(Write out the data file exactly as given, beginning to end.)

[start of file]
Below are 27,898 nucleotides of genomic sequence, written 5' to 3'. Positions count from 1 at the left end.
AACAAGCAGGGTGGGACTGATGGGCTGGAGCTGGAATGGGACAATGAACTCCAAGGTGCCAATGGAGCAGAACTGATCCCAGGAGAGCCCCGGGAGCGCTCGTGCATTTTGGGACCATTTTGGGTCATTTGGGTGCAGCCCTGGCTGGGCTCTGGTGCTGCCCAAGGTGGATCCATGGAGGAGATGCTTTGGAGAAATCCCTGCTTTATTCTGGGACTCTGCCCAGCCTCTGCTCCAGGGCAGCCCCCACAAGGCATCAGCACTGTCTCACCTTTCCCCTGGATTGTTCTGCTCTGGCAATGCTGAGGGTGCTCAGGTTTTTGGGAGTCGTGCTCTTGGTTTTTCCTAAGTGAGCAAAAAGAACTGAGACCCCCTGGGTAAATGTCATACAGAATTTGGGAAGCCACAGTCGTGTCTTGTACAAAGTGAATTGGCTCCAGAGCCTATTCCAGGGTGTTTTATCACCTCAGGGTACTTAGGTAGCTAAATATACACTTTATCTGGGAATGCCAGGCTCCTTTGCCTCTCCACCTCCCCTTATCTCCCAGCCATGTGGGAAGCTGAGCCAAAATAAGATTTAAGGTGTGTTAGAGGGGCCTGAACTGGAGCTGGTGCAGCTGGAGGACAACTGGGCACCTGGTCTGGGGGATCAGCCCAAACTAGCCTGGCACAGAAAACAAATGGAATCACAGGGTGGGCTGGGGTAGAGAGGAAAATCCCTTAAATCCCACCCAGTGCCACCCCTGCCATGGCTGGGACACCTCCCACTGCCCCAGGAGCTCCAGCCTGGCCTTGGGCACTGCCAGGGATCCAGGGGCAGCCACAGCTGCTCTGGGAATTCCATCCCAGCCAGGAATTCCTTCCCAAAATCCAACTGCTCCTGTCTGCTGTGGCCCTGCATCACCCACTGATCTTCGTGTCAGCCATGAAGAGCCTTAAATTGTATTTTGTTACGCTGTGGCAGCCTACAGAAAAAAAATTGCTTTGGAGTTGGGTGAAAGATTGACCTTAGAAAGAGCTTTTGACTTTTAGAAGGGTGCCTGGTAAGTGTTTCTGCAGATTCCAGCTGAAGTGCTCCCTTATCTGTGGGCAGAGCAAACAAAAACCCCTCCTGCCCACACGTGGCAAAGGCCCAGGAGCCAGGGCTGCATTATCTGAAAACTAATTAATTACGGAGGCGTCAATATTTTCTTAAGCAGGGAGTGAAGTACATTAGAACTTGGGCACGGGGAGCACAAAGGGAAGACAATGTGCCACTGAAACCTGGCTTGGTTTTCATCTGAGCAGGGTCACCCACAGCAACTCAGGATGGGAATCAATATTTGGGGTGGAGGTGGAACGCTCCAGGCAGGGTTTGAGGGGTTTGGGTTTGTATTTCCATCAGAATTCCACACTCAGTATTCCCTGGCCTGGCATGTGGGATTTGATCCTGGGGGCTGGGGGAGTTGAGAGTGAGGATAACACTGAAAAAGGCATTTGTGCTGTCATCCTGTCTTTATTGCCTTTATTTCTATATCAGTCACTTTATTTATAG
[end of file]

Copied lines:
Below are 27,898 nucleotides of genomic sequence, written 5' to 3'. Positions count from 1 at the left end.
AACAAGCAGGGTGGGACTGATGGGCTGGAGCTGGAATGGGACAATGAACTCCAAGGTGCCAATGGAGCAGAACTGATCCCAGGAGAGCCCCGGGAGCGCTCGTGCATTTTGGGACCATTTTGGGTCATTTGGGTGCAGCCCTGGCTGGGCTCTGGTGCTGCCCAAGGTGGATCCATGGAGGAGATGCTTTGGAGAAATCCCTGCTTTATTCTGGGACTCTGCCCAGCCTCTGCTCCAGGGCAGCCCCCACAAGGCATCAGCACTGTCTCACCTTTCCCCTGGATTGTTCTGCTCTGGCAATGCTGAGGGTGCTCAGGTTTTTGGGAGTCGTGCTCTTGGTTTTTCCTAAGTGAGCAAAAAGAACTGAGACCCCCTGGGTAAATGTCATACAGAATTTGGGAAGCCACAGTCGTGTCTTGTACAAAGTGAATTGGCTCCAGAGCCTATTCCAGGGTGTTTTATCACCTCAGGGTACTTAGGTAGCTAAATATACACTTTATCTGGGAATGCCAGGCTCCTTTGCCTCTCCACCTCCCCTTATCTCCCAGCCATGTGGGAAGCTGAGCCAAAATAAGATTTAAGGTGTGTTAGAGGGGCCTGAACTGGAGCTGGTGCAGCTGGAGGACAACTGGGCACCTGGTCTGGGGGATCAGCCCAAACTAGCCTGGCACAGAAAACAAATGGAATCACAGGGTGGGCTGGGGTAGAGAGGAAAATCCCTTAAATCCCACCCAGTGCCACCCCTGCCATGGCTGGGACACCTCCCACTGCCCCAGGAGCTCCAGCCTGGCCTTGGGCACTGCCAGGGATCCAGGGGCAGCCACAGCTGCTCTGGGAATTCCATCCCAGCCAGGAATTCCTTCCCAAAATCCAACTGCTCCTGTCTGCTGTGGCCCTGCATCACCCACTGATCTTCGTGTCAGCCATGAAGAGCCTTAAATTGTATTTTGTTACGCTGTGGCAGCCTACAGAAAAAAAATTGCTTTGGAGTTGGGTGAAAGATTGACCTTAGAAAGAGCTTTTGACTTTTAGAAGGGTGCCTGGTAAGTGTTTCTGCAGATTCCAGCTGAAGTGCTCCCTTATCTGTGGGCAGAGCAAACAAAAACCCCTCCTGCCCACACGTGGCAAAGGCCCAGGAGCCAGGGCTGCATTATCTGAAAACTAATTAATTACGGAGGCGTCAATATTTTCTTAAGCAGGGAGTGAAGTACATTAGAACTTGGGCACGGGGAGCACAAAGGGAAGACAATGTGCCACTGAAACCTGGCTTGGTTTTCATCTGAGCAGGGTCACCCACAGCAACTCAGGATGGGAATCAATATTTGGGGTGGAGGTGGAACGCTCCAGGCAGGGTTTGAGGGGTTTGGGTTTGTATTTCCATCAGAATTCCACACTCAGTATTCCCTGGCCTGGCATGTGGGATTTGATCCTGGGGGCTGGGGGAGTTGAGAGTGAGGATAACACTGAAAAAGGCATTTGTGCTGTCATCCTGTCTTTATTGCCTTTATTTCTATATCAGTCACTTTATTTATAG